…is that its very existence eventually necessitates its own existence. Some of the detainees may not have been America-hating terrorists when they landed there, but after seven years without trial in sub-human conditions, they sure will be when they get out… ALSO: Mohammed Jawad was likely only twelve years old when he was sent to Guantanamo Bay as an “enemy combatant.” The US military insists he was eighteen…
The world paid little attention to the brutal denouement of Sri Lanka’s civil war, and now that it’s over, even less attention is being paid to the aftermath, which in and of itself is shaping up to be a humanitarian and human-rights tragedy. Last weekend’s Globe and Mail describes a network of “processing camps” where ethnic Tamils are being held to determine if they have links to the Tamils Tigers. The paper describes
a remote archipelago of 41 facilities that includes processing camps and “welfare” camps overseen by the UN, and more secretive interrogation centres and prisons known only to the government, all of them linked.
The network, which spans the country’s north, holds almost 300,000 people and is designed to separate Tamil Tiger fighters from the civilian population using former Tiger cadres as “witnesses.”
More than 40 per cent of those in the camps are children, according to surveys by Unicef, and they will stay until their parents have been screened for Tiger affiliations. The detainees are not just those who have fled the violence, but the entire civilian population of the northeastern conflict area, which is being swept clean of inhabitants by the military.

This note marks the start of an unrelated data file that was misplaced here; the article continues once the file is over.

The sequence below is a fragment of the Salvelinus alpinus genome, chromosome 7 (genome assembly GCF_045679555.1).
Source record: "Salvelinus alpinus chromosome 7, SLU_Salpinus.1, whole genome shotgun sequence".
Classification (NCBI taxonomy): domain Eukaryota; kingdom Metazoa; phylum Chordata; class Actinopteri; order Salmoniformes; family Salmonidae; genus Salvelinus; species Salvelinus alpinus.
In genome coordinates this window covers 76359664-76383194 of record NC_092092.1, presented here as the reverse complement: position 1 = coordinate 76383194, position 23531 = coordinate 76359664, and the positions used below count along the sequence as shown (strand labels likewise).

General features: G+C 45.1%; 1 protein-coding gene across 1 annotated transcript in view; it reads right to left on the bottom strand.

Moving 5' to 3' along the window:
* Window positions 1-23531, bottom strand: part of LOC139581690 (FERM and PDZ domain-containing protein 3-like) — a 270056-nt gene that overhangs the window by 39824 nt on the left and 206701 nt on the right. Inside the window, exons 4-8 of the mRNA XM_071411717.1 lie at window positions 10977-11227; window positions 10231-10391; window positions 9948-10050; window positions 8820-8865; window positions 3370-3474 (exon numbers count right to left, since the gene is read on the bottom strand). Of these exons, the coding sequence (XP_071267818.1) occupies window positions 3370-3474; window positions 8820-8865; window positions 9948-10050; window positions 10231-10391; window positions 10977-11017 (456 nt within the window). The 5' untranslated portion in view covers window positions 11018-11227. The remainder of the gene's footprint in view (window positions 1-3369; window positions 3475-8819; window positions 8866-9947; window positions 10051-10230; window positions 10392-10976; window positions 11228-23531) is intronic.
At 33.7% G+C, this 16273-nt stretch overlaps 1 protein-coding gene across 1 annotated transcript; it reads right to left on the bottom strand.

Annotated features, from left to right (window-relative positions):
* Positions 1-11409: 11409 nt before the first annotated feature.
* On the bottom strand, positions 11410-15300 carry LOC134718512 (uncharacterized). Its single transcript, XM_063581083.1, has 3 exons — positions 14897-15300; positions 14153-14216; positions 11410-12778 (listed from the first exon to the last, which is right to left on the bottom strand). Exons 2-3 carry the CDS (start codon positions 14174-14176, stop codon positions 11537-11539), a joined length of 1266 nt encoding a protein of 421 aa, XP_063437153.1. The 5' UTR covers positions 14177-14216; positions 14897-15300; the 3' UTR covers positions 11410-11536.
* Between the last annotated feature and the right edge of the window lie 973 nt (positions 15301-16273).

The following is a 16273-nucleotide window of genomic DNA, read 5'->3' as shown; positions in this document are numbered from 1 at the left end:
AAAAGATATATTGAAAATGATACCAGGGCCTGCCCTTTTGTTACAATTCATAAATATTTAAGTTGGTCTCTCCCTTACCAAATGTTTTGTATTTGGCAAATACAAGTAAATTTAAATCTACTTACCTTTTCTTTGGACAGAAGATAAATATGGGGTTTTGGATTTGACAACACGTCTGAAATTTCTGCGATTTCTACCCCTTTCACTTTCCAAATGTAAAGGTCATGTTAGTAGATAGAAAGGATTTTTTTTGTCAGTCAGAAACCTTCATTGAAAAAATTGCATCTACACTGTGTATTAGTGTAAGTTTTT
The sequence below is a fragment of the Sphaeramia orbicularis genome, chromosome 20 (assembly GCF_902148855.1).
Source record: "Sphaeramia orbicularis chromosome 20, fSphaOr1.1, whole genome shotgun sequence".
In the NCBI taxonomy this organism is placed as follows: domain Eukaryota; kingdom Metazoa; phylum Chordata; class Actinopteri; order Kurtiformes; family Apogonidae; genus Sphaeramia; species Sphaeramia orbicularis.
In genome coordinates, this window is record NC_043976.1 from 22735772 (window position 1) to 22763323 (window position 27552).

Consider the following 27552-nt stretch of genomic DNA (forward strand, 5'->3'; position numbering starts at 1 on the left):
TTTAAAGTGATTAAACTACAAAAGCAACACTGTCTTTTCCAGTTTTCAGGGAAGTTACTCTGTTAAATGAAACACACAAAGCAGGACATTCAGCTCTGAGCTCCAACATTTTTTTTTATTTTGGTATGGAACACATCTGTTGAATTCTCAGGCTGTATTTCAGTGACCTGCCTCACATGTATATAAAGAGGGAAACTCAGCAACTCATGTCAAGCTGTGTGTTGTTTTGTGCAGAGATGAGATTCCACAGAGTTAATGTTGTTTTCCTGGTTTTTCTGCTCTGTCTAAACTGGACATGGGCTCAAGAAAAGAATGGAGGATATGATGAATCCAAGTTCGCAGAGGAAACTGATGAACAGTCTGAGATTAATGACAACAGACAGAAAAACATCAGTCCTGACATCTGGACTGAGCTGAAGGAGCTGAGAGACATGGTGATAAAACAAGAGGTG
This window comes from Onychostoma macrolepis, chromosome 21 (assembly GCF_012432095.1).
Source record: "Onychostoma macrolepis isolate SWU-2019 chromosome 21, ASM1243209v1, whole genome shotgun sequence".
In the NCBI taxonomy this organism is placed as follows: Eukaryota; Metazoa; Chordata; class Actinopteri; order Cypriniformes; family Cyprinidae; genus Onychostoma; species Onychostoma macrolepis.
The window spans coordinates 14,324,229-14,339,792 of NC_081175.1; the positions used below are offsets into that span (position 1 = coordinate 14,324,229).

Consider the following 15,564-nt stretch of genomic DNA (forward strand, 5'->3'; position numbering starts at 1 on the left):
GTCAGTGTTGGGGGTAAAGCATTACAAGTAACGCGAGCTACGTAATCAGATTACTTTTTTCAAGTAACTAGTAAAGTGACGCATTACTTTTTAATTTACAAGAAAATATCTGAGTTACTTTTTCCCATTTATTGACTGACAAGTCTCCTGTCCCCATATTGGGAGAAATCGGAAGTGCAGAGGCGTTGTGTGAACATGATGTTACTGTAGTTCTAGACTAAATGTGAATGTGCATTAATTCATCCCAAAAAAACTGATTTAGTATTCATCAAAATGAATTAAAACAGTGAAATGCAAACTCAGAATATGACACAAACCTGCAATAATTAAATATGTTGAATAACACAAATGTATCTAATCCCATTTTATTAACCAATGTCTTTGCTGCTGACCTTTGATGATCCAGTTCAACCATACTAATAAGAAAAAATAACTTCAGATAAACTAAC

The Times of London expands on this with news that
Paramilitary groups with links to the Sri Lankan Army are abducting Tamil children as young as 12 from state-run internment camps set up to hold 300,000 people displaced by the Government’s war with the Tamil Tigers, a campaign group says.
The Coalition to Stop the Use of Child Soldiers said that children under 18 were being snatched from the camps, which are struggling to cope with refugees from the war zone on the northeastern coast.
Minors were also being taken from the northern town of Vavuniya by paramilitary groups with the tacit support of the Government, the coalition, which includes Amnesty International and Human Rights Watch, said.
I’d like to say “more soon,” but there probably won’t be.
Google has developed an algorithm to predict which of its employees will quit…
Two countries claiming to be democracies are planning to legislate political and historical viewpoints. Russia is planning legislation “to criminalize statements and acts that deny the Soviets won World War II, or claim it used poor tactics in battle or did not liberate Eastern Europe.” Meanwhile, Israel’s cabinet is considering two bills, one which would force Israeli Arabs to recognize Israel as a Jewish state in a “loyalty oath” to the country, and another to making it illegal to mark the anniversary of Israel’s creation as a negative event.
“The Czech government has expressed outrage over the broadcast of an anti-Roma (Gypsy) campaign advert by a far-right group on national television … The NS advert spoke of “a final solution to the Gypsy issue…”
Der Spiegel writes of the Demjanjuk trial:
It’s already clear that this last big Nazi trial in Germany will be a deeply extraordinary one because it will for the first time put the foreign perpetrators in the spotlight of world publicity. They are men who have until now received surprisingly little attention — Ukrainian gendarmes and Latvian auxiliary police, Romanian soldiers or Hungarian railway workers. Polish farmers, Dutch land registry officials, French mayors, Norwegian ministers, Italian soldiers — they all took part in Germany’s Holocaust.
So is this a bit of German historical revisionism, or just a statement of fact? Either way, the Poles are not amused…
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